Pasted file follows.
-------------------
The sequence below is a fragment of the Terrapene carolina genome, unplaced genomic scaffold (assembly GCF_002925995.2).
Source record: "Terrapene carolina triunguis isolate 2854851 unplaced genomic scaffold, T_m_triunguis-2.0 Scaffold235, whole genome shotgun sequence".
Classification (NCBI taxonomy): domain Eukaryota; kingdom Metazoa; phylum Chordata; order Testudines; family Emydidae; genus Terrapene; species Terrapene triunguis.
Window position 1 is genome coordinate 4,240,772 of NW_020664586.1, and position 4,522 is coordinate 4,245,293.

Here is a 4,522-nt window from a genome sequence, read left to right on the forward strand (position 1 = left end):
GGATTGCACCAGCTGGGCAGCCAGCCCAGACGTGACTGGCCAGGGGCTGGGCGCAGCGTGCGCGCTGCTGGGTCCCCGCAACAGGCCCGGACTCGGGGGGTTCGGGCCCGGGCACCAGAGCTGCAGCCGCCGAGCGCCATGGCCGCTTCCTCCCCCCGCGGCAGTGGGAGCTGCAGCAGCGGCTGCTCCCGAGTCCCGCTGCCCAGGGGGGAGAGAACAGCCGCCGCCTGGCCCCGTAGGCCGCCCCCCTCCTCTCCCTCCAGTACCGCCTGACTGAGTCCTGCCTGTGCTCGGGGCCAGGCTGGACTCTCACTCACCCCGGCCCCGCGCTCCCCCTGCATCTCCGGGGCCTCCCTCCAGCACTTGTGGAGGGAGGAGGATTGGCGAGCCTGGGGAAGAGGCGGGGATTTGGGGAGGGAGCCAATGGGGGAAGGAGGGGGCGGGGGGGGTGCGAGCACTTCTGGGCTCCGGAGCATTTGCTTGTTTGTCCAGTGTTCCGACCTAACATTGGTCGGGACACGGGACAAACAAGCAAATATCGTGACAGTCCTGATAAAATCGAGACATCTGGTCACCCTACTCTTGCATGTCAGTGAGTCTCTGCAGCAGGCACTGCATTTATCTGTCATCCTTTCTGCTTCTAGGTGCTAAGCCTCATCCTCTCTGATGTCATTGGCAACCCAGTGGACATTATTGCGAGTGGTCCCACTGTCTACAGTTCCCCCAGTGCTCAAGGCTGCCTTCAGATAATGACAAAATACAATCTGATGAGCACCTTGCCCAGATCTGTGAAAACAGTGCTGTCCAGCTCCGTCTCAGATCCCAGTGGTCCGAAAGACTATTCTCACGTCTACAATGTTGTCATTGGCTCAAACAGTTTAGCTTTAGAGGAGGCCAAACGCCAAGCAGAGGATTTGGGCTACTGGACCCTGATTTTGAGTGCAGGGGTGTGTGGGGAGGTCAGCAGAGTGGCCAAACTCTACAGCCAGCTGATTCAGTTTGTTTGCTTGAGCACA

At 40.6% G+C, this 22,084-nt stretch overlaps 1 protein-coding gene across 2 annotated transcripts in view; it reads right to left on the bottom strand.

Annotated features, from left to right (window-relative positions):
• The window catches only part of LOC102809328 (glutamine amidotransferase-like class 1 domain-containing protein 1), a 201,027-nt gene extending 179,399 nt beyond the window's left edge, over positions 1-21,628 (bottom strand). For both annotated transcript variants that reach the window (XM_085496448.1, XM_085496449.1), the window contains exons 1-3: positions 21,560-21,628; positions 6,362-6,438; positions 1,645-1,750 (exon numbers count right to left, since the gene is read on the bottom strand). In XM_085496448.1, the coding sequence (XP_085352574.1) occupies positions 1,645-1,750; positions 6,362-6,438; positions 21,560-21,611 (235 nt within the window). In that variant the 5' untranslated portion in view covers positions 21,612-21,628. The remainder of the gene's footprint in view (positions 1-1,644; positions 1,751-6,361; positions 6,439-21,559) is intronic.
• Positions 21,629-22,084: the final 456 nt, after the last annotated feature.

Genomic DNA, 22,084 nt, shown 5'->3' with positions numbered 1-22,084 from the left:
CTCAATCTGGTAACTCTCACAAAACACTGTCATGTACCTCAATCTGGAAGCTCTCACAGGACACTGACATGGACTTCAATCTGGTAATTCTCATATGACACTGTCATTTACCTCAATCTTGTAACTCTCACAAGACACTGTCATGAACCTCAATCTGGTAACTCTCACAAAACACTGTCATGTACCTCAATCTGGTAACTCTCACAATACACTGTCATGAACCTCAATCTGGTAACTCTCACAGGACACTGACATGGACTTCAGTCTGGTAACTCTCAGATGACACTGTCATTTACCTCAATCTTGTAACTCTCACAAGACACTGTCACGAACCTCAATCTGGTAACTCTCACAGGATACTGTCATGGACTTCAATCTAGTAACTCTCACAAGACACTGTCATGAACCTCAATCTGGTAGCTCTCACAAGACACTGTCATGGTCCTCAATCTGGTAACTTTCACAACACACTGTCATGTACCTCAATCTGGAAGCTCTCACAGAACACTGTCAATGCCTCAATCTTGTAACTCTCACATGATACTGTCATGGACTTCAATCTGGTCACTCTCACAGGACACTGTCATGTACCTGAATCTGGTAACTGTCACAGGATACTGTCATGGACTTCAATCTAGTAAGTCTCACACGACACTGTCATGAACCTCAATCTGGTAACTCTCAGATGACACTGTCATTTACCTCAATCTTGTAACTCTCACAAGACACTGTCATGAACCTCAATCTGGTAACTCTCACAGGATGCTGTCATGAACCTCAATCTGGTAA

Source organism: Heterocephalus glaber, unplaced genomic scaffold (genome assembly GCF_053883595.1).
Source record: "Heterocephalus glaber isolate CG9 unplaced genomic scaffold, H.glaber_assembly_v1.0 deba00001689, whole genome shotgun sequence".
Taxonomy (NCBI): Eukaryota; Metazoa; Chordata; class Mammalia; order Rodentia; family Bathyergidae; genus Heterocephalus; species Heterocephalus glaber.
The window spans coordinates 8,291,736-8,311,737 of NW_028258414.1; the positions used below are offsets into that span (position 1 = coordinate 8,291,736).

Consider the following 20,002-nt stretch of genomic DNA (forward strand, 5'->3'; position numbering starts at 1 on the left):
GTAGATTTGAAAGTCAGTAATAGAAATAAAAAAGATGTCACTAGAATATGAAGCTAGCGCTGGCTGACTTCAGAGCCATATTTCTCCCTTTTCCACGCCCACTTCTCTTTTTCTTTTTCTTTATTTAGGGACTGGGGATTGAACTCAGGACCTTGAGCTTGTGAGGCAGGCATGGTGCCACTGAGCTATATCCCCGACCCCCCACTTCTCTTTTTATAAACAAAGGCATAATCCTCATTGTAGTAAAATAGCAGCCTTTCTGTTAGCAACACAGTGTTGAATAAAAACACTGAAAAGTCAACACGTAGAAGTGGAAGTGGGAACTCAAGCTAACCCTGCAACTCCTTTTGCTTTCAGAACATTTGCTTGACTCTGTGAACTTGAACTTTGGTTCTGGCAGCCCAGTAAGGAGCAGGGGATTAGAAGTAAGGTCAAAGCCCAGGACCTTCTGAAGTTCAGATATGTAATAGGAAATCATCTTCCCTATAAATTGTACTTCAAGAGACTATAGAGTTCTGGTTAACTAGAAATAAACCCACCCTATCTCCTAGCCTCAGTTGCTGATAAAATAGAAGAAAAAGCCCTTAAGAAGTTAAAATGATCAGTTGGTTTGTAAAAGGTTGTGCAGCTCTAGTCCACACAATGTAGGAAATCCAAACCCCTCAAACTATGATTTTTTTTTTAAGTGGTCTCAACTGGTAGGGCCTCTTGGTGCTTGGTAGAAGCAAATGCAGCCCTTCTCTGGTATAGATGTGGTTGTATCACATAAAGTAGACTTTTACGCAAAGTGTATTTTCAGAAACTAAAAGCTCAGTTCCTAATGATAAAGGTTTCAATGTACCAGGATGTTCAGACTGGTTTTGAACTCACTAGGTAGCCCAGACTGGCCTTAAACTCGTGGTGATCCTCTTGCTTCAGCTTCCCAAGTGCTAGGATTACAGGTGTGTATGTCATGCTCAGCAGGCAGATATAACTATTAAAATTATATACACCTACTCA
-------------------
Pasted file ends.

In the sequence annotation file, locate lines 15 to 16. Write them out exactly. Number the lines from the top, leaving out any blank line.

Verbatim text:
Taxonomy (NCBI): Eukaryota; Metazoa; Chordata; class Mammalia; order Rodentia; family Bathyergidae; genus Heterocephalus; species Heterocephalus glaber.
The window spans coordinates 8,291,736-8,311,737 of NW_028258414.1; the positions used below are offsets into that span (position 1 = coordinate 8,291,736).